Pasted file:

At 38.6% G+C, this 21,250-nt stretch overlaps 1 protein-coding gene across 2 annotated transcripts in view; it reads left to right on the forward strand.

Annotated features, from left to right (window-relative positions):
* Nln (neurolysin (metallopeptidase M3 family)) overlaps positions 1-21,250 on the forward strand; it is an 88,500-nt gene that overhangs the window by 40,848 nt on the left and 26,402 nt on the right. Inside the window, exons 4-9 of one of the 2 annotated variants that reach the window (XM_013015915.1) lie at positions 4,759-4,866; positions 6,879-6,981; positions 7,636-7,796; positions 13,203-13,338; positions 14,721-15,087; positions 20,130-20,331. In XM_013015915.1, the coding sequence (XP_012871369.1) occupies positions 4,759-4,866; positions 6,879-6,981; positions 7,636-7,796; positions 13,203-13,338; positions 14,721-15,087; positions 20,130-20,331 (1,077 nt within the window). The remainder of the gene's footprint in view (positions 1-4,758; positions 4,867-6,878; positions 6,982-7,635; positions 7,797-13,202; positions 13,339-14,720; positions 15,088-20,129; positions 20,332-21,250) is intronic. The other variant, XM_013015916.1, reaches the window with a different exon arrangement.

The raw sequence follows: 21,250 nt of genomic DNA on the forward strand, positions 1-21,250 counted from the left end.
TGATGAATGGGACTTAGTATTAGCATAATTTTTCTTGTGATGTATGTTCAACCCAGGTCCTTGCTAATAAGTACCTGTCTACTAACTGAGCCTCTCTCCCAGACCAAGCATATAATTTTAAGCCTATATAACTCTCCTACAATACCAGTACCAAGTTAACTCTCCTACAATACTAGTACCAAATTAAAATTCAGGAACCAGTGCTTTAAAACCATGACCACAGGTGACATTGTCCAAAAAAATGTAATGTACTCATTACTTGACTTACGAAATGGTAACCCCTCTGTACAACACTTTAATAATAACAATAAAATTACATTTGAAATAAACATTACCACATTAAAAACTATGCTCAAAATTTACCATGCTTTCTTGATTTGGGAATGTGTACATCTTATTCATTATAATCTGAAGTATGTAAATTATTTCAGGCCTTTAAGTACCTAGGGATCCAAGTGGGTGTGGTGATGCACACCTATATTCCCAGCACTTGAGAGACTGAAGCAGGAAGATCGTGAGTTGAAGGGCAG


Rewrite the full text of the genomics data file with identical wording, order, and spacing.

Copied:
At 38.6% G+C, this 21,250-nt stretch overlaps 1 protein-coding gene across 2 annotated transcripts in view; it reads left to right on the forward strand.

Annotated features, from left to right (window-relative positions):
* Nln (neurolysin (metallopeptidase M3 family)) overlaps positions 1-21,250 on the forward strand; it is an 88,500-nt gene that overhangs the window by 40,848 nt on the left and 26,402 nt on the right. Inside the window, exons 4-9 of one of the 2 annotated variants that reach the window (XM_013015915.1) lie at positions 4,759-4,866; positions 6,879-6,981; positions 7,636-7,796; positions 13,203-13,338; positions 14,721-15,087; positions 20,130-20,331. In XM_013015915.1, the coding sequence (XP_012871369.1) occupies positions 4,759-4,866; positions 6,879-6,981; positions 7,636-7,796; positions 13,203-13,338; positions 14,721-15,087; positions 20,130-20,331 (1,077 nt within the window). The remainder of the gene's footprint in view (positions 1-4,758; positions 4,867-6,878; positions 6,982-7,635; positions 7,797-13,202; positions 13,339-14,720; positions 15,088-20,129; positions 20,332-21,250) is intronic. The other variant, XM_013015916.1, reaches the window with a different exon arrangement.

The raw sequence follows: 21,250 nt of genomic DNA on the forward strand, positions 1-21,250 counted from the left end.
TGATGAATGGGACTTAGTATTAGCATAATTTTTCTTGTGATGTATGTTCAACCCAGGTCCTTGCTAATAAGTACCTGTCTACTAACTGAGCCTCTCTCCCAGACCAAGCATATAATTTTAAGCCTATATAACTCTCCTACAATACCAGTACCAAGTTAACTCTCCTACAATACTAGTACCAAATTAAAATTCAGGAACCAGTGCTTTAAAACCATGACCACAGGTGACATTGTCCAAAAAAATGTAATGTACTCATTACTTGACTTACGAAATGGTAACCCCTCTGTACAACACTTTAATAATAACAATAAAATTACATTTGAAATAAACATTACCACATTAAAAACTATGCTCAAAATTTACCATGCTTTCTTGATTTGGGAATGTGTACATCTTATTCATTATAATCTGAAGTATGTAAATTATTTCAGGCCTTTAAGTACCTAGGGATCCAAGTGGGTGTGGTGATGCACACCTATATTCCCAGCACTTGAGAGACTGAAGCAGGAAGATCGTGAGTTGAAGGGCAG